By MEKERE MORAUTA KCMG MP
Minister for Public Enterprises
Minister for Public Enterprises
Last week The National newspaper publlished an editorial relating to my decisions and associated comments on various Public Enterprises since becoming Minister in August.
It is my duty to the nation to announce publicly the decisions that I make and to be held accountable for those decisions as the Minister responsible.
Likewise, the former Minister, Mr Arthur Somare, and the former IPBC management, should accept responsibility for their actions.
I regard the performance of the former Minister, and the former IPBC management as grossly negligent. It is beyond argument that they have cost the nation vast sums of money.
Allow me to repeat some facts for the benefit of your readers
- The Abu Dhabi loan negotiated by Mr Arthur Somare and the former IPBC management was found to be insufficient, and an extra K900 million has to be borrowed;
- Under Mr Somare and the former IPBC management, Telikom engaged in K800 million worth of unauthorised borrowings and expenditure;
- When Mr Somare and the former IPBC management were in charge of MVIL, it borrowed K100 million without authorisation and in highly unusual circumstances, and the money is still being held overseas;
- The former IPBC management invested K31 million in the failed US financial services firm Lehman Bros without approval and without due diligence while Mr Somare was Minister responsible. Mr Somare and Mr Blake allowed Ports PNG to undertake a similar exercise to the value of K25 million, with the same disastrous consequences;
- Mr Somare was partly responsible for the K30 million bill left behind for using the Somare aerial PMV for doctor’s appointments, shopping, family parties and golf games;
- K30 million in subsidies supposed to be paid to Air Niugini, for which Mr Somare and the former IPBC management were responsible, was instead diverted elsewhere, with no explanation;
- Mr Somare and the former IPBC management sold out Papua New Guinea’s control of Bemobile, the nation’s mobile phone carrier, to a foreign company;
- While Mr Somare and Mr Blake were in charge, not one SOE has paid a dividend, as they are required to do, since 2007. All are under financial stress and all have failed to improve services or meet acceptable service delivery standards or their Community Service Obligations.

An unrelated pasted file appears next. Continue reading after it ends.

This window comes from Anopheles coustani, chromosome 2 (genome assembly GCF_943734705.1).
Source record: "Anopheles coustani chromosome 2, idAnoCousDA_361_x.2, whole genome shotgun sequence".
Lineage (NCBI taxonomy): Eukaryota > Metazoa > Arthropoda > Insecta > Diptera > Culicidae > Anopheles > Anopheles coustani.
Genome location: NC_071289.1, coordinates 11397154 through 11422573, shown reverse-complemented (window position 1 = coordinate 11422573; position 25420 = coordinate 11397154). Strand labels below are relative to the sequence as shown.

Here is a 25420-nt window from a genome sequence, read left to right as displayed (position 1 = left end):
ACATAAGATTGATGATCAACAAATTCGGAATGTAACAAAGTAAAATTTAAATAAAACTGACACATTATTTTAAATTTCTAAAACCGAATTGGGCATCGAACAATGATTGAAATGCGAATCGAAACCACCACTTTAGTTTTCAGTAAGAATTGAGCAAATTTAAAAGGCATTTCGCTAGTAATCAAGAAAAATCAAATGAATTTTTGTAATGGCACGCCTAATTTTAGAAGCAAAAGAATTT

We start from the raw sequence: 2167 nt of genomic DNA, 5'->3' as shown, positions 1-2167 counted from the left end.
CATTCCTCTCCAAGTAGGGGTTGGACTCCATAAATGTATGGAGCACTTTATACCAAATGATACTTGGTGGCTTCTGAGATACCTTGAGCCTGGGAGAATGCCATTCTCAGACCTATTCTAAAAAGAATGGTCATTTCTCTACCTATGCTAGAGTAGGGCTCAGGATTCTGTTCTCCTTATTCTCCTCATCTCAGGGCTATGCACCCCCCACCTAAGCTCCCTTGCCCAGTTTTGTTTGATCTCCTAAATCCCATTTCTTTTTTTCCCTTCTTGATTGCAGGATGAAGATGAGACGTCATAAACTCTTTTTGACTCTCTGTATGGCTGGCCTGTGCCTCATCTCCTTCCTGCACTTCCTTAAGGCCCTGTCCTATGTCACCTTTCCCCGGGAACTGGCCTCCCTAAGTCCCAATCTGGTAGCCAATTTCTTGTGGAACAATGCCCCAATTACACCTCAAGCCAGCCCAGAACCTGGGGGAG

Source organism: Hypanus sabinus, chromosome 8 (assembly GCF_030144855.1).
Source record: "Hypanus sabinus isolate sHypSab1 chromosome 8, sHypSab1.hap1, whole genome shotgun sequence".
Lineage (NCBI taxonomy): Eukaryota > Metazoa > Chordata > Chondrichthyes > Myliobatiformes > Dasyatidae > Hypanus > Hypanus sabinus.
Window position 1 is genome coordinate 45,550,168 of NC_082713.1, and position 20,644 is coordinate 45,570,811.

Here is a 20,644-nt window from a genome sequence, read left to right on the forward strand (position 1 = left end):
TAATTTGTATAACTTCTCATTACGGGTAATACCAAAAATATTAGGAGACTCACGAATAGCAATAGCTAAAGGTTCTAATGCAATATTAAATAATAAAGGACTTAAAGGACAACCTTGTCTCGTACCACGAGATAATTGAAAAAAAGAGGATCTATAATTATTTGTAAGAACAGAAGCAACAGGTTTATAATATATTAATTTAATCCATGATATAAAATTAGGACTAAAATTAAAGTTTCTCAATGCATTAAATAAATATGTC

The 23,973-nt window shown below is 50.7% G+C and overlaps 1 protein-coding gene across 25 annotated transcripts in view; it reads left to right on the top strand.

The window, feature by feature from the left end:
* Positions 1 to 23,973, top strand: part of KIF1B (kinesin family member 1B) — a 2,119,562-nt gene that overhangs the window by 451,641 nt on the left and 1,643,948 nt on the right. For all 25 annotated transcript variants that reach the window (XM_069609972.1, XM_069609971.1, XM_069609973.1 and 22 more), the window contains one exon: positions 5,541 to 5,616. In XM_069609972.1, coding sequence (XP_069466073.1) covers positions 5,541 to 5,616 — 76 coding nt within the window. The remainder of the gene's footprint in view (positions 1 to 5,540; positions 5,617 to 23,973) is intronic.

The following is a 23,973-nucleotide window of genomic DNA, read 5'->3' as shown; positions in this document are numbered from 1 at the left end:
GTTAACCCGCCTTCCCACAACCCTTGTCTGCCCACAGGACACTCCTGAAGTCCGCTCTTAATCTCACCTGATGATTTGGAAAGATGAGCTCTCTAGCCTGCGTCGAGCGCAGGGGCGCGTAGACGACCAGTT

Should I remain silent on these facts? Should I hide them from the people of Papua New Guinea, and hide them from the media? Is The National really suggesting that I should not point out that the appointment of the Somare family’s financial advisor to the managing directorship of the IPBC involved a clear conflict of interest?
I am astonished that a media organisation should call on a Minister to be silent on the facts of publicly-owned businesses and assets, and not explain to the people how they were abused, exploited, manipulated and stolen from, and precisely who was responsible.
Mr Somare is a politician, and he was responsible for the disasters I have listed above. He must be held accountable for them. Indeed, Papua New Guineans are entitled to know what he did, and to make their own judgment about him as a leader.
Your editorial also suggests that I may be making decisions on the basis of personal animosity towards Mr Somare. That is a deeply offensive assertion. I am motivated by one thing, and one thing only: what is best for Papua New Guinea.
I have no personal animosity towards Mr Arthur Somare, but I will not hesitate to take on people who abuse, misuse or waste public assets.
Papua New Guinea must learn from its mistakes, but we cannot do that if the mistakes are swept under the carpet, which is precisely what Mr Somare and the former IPBC management did. Papua New Guineans have a right to know who has wrecked and depleted the public institutions that they own.
Journalists have complained about the lack of transparency and accountability at IPBC and SOEs, including senior The National journalists. They have criticised Mr Somare and the former IPBC management for their secrecy.
Since becoming Minister I have lifted the veil of secrecy from IPBC, and I have explained to the media and to the Parliament the decisions that I have taken and why those decisions were made.
IPBC is now an open and transparent organisation.
I hope The National is not proposing a return to the bad old days of lack of transparency and accountability. I also hope that it is not trying to muzzle legitimate political debate.